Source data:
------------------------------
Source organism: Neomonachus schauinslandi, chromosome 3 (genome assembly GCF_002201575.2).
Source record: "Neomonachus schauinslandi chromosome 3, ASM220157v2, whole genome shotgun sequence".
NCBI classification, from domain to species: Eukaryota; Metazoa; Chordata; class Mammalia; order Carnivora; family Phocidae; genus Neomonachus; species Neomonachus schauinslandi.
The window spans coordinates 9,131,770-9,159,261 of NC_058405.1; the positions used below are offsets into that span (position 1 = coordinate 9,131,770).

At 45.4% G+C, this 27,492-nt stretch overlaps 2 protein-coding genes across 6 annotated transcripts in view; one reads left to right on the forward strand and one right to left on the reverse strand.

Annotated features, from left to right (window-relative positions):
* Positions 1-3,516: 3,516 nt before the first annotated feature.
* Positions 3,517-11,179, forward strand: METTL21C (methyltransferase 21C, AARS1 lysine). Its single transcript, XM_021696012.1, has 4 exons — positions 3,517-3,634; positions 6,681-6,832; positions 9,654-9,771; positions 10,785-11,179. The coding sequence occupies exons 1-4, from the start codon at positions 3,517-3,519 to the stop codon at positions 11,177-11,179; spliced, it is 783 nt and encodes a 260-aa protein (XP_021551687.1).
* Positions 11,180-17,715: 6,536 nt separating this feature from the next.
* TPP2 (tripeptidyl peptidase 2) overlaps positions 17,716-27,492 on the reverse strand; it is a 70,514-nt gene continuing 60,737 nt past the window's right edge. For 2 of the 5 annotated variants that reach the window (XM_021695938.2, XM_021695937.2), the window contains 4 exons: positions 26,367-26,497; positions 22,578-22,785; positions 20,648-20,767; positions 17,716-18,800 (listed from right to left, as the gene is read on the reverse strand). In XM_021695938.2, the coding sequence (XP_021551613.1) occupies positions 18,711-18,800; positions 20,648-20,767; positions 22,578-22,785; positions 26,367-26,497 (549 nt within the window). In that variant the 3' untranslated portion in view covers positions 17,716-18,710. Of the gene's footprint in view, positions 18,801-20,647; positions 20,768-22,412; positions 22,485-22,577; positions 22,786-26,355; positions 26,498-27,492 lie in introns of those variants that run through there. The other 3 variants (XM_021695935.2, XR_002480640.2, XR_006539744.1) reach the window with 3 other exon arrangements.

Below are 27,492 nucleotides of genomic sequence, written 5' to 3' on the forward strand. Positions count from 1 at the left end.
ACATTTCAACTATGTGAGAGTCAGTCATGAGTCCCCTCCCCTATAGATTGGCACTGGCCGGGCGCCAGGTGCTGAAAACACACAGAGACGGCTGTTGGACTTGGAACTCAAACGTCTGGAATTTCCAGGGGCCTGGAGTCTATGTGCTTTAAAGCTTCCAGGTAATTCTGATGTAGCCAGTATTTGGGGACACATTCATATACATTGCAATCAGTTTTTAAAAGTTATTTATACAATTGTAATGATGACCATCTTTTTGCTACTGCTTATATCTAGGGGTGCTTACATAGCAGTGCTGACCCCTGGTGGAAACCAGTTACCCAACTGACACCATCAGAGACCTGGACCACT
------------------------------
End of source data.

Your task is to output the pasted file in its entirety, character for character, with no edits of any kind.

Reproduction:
Source organism: Neomonachus schauinslandi, chromosome 3 (genome assembly GCF_002201575.2).
Source record: "Neomonachus schauinslandi chromosome 3, ASM220157v2, whole genome shotgun sequence".
NCBI classification, from domain to species: Eukaryota; Metazoa; Chordata; class Mammalia; order Carnivora; family Phocidae; genus Neomonachus; species Neomonachus schauinslandi.
The window spans coordinates 9,131,770-9,159,261 of NC_058405.1; the positions used below are offsets into that span (position 1 = coordinate 9,131,770).

At 45.4% G+C, this 27,492-nt stretch overlaps 2 protein-coding genes across 6 annotated transcripts in view; one reads left to right on the forward strand and one right to left on the reverse strand.

Annotated features, from left to right (window-relative positions):
* Positions 1-3,516: 3,516 nt before the first annotated feature.
* Positions 3,517-11,179, forward strand: METTL21C (methyltransferase 21C, AARS1 lysine). Its single transcript, XM_021696012.1, has 4 exons — positions 3,517-3,634; positions 6,681-6,832; positions 9,654-9,771; positions 10,785-11,179. The coding sequence occupies exons 1-4, from the start codon at positions 3,517-3,519 to the stop codon at positions 11,177-11,179; spliced, it is 783 nt and encodes a 260-aa protein (XP_021551687.1).
* Positions 11,180-17,715: 6,536 nt separating this feature from the next.
* TPP2 (tripeptidyl peptidase 2) overlaps positions 17,716-27,492 on the reverse strand; it is a 70,514-nt gene continuing 60,737 nt past the window's right edge. For 2 of the 5 annotated variants that reach the window (XM_021695938.2, XM_021695937.2), the window contains 4 exons: positions 26,367-26,497; positions 22,578-22,785; positions 20,648-20,767; positions 17,716-18,800 (listed from right to left, as the gene is read on the reverse strand). In XM_021695938.2, the coding sequence (XP_021551613.1) occupies positions 18,711-18,800; positions 20,648-20,767; positions 22,578-22,785; positions 26,367-26,497 (549 nt within the window). In that variant the 3' untranslated portion in view covers positions 17,716-18,710. Of the gene's footprint in view, positions 18,801-20,647; positions 20,768-22,412; positions 22,485-22,577; positions 22,786-26,355; positions 26,498-27,492 lie in introns of those variants that run through there. The other 3 variants (XM_021695935.2, XR_002480640.2, XR_006539744.1) reach the window with 3 other exon arrangements.

Below are 27,492 nucleotides of genomic sequence, written 5' to 3' on the forward strand. Positions count from 1 at the left end.
ACATTTCAACTATGTGAGAGTCAGTCATGAGTCCCCTCCCCTATAGATTGGCACTGGCCGGGCGCCAGGTGCTGAAAACACACAGAGACGGCTGTTGGACTTGGAACTCAAACGTCTGGAATTTCCAGGGGCCTGGAGTCTATGTGCTTTAAAGCTTCCAGGTAATTCTGATGTAGCCAGTATTTGGGGACACATTCATATACATTGCAATCAGTTTTTAAAAGTTATTTATACAATTGTAATGATGACCATCTTTTTGCTACTGCTTATATCTAGGGGTGCTTACATAGCAGTGCTGACCCCTGGTGGAAACCAGTTACCCAACTGACACCATCAGAGACCTGGACCACT